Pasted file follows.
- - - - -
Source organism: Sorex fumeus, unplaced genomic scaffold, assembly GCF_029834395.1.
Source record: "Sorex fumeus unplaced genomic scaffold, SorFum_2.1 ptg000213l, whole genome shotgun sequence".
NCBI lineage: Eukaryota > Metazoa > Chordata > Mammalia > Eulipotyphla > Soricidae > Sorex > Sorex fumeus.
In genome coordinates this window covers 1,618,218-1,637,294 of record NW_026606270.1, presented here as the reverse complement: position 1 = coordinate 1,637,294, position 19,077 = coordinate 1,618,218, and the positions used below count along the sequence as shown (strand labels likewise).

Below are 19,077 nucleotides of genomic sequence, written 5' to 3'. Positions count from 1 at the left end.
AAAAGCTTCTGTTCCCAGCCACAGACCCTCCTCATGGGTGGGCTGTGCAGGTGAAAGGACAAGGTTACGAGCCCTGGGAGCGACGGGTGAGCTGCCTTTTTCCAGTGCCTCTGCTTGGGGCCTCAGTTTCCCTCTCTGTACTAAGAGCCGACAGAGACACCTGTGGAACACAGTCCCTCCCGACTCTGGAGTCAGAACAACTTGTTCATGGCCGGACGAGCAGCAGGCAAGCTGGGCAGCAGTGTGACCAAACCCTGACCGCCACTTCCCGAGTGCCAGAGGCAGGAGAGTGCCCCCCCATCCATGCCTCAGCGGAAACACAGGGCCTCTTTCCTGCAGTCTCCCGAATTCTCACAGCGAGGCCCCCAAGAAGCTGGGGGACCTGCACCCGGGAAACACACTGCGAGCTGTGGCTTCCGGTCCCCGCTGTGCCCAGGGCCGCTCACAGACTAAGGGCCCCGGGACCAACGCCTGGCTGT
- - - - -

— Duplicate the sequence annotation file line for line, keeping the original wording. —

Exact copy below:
Source organism: Sorex fumeus, unplaced genomic scaffold, assembly GCF_029834395.1.
Source record: "Sorex fumeus unplaced genomic scaffold, SorFum_2.1 ptg000213l, whole genome shotgun sequence".
NCBI lineage: Eukaryota > Metazoa > Chordata > Mammalia > Eulipotyphla > Soricidae > Sorex > Sorex fumeus.
In genome coordinates this window covers 1,618,218-1,637,294 of record NW_026606270.1, presented here as the reverse complement: position 1 = coordinate 1,637,294, position 19,077 = coordinate 1,618,218, and the positions used below count along the sequence as shown (strand labels likewise).

Below are 19,077 nucleotides of genomic sequence, written 5' to 3'. Positions count from 1 at the left end.
AAAAGCTTCTGTTCCCAGCCACAGACCCTCCTCATGGGTGGGCTGTGCAGGTGAAAGGACAAGGTTACGAGCCCTGGGAGCGACGGGTGAGCTGCCTTTTTCCAGTGCCTCTGCTTGGGGCCTCAGTTTCCCTCTCTGTACTAAGAGCCGACAGAGACACCTGTGGAACACAGTCCCTCCCGACTCTGGAGTCAGAACAACTTGTTCATGGCCGGACGAGCAGCAGGCAAGCTGGGCAGCAGTGTGACCAAACCCTGACCGCCACTTCCCGAGTGCCAGAGGCAGGAGAGTGCCCCCCCATCCATGCCTCAGCGGAAACACAGGGCCTCTTTCCTGCAGTCTCCCGAATTCTCACAGCGAGGCCCCCAAGAAGCTGGGGGACCTGCACCCGGGAAACACACTGCGAGCTGTGGCTTCCGGTCCCCGCTGTGCCCAGGGCCGCTCACAGACTAAGGGCCCCGGGACCAACGCCTGGCTGT